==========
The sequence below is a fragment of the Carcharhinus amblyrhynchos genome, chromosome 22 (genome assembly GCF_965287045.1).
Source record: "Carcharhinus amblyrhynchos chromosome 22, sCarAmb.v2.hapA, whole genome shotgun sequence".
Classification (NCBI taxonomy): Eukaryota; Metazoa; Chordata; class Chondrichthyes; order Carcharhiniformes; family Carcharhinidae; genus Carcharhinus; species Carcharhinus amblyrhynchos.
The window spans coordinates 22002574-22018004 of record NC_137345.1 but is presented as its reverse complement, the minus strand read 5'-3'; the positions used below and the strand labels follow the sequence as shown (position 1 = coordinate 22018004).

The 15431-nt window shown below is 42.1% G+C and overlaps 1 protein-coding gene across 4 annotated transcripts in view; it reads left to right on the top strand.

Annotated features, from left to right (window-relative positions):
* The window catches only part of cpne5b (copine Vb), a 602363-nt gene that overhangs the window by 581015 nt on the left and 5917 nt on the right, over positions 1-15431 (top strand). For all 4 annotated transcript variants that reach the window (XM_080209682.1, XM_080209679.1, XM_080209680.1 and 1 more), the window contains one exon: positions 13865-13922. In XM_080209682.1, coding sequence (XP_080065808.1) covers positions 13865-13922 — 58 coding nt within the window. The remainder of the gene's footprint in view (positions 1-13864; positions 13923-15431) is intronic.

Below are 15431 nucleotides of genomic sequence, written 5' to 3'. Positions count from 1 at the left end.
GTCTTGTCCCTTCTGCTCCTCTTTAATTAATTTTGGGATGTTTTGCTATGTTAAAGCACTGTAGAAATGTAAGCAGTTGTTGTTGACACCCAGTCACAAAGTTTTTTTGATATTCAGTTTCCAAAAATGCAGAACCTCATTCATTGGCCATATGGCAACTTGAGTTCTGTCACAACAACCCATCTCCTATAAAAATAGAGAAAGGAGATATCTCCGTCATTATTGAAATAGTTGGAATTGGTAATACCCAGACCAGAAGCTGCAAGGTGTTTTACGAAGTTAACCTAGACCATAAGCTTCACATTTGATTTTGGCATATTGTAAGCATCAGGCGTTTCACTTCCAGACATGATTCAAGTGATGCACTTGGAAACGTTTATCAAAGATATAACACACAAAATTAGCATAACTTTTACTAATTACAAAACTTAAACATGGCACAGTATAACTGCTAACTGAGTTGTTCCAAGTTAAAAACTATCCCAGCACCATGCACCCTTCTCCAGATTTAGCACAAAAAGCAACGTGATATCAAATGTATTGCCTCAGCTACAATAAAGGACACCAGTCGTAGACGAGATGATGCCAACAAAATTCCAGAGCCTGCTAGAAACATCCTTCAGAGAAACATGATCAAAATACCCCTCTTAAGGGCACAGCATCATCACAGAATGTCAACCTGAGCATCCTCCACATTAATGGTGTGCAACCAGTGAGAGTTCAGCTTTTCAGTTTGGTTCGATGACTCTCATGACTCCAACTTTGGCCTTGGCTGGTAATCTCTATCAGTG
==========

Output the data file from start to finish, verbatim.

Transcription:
The sequence below is a fragment of the Carcharhinus amblyrhynchos genome, chromosome 22 (genome assembly GCF_965287045.1).
Source record: "Carcharhinus amblyrhynchos chromosome 22, sCarAmb.v2.hapA, whole genome shotgun sequence".
Classification (NCBI taxonomy): Eukaryota; Metazoa; Chordata; class Chondrichthyes; order Carcharhiniformes; family Carcharhinidae; genus Carcharhinus; species Carcharhinus amblyrhynchos.
The window spans coordinates 22002574-22018004 of record NC_137345.1 but is presented as its reverse complement, the minus strand read 5'-3'; the positions used below and the strand labels follow the sequence as shown (position 1 = coordinate 22018004).

The 15431-nt window shown below is 42.1% G+C and overlaps 1 protein-coding gene across 4 annotated transcripts in view; it reads left to right on the top strand.

Annotated features, from left to right (window-relative positions):
* The window catches only part of cpne5b (copine Vb), a 602363-nt gene that overhangs the window by 581015 nt on the left and 5917 nt on the right, over positions 1-15431 (top strand). For all 4 annotated transcript variants that reach the window (XM_080209682.1, XM_080209679.1, XM_080209680.1 and 1 more), the window contains one exon: positions 13865-13922. In XM_080209682.1, coding sequence (XP_080065808.1) covers positions 13865-13922 — 58 coding nt within the window. The remainder of the gene's footprint in view (positions 1-13864; positions 13923-15431) is intronic.

Below are 15431 nucleotides of genomic sequence, written 5' to 3'. Positions count from 1 at the left end.
GTCTTGTCCCTTCTGCTCCTCTTTAATTAATTTTGGGATGTTTTGCTATGTTAAAGCACTGTAGAAATGTAAGCAGTTGTTGTTGACACCCAGTCACAAAGTTTTTTTGATATTCAGTTTCCAAAAATGCAGAACCTCATTCATTGGCCATATGGCAACTTGAGTTCTGTCACAACAACCCATCTCCTATAAAAATAGAGAAAGGAGATATCTCCGTCATTATTGAAATAGTTGGAATTGGTAATACCCAGACCAGAAGCTGCAAGGTGTTTTACGAAGTTAACCTAGACCATAAGCTTCACATTTGATTTTGGCATATTGTAAGCATCAGGCGTTTCACTTCCAGACATGATTCAAGTGATGCACTTGGAAACGTTTATCAAAGATATAACACACAAAATTAGCATAACTTTTACTAATTACAAAACTTAAACATGGCACAGTATAACTGCTAACTGAGTTGTTCCAAGTTAAAAACTATCCCAGCACCATGCACCCTTCTCCAGATTTAGCACAAAAAGCAACGTGATATCAAATGTATTGCCTCAGCTACAATAAAGGACACCAGTCGTAGACGAGATGATGCCAACAAAATTCCAGAGCCTGCTAGAAACATCCTTCAGAGAAACATGATCAAAATACCCCTCTTAAGGGCACAGCATCATCACAGAATGTCAACCTGAGCATCCTCCACATTAATGGTGTGCAACCAGTGAGAGTTCAGCTTTTCAGTTTGGTTCGATGACTCTCATGACTCCAACTTTGGCCTTGGCTGGTAATCTCTATCAGTG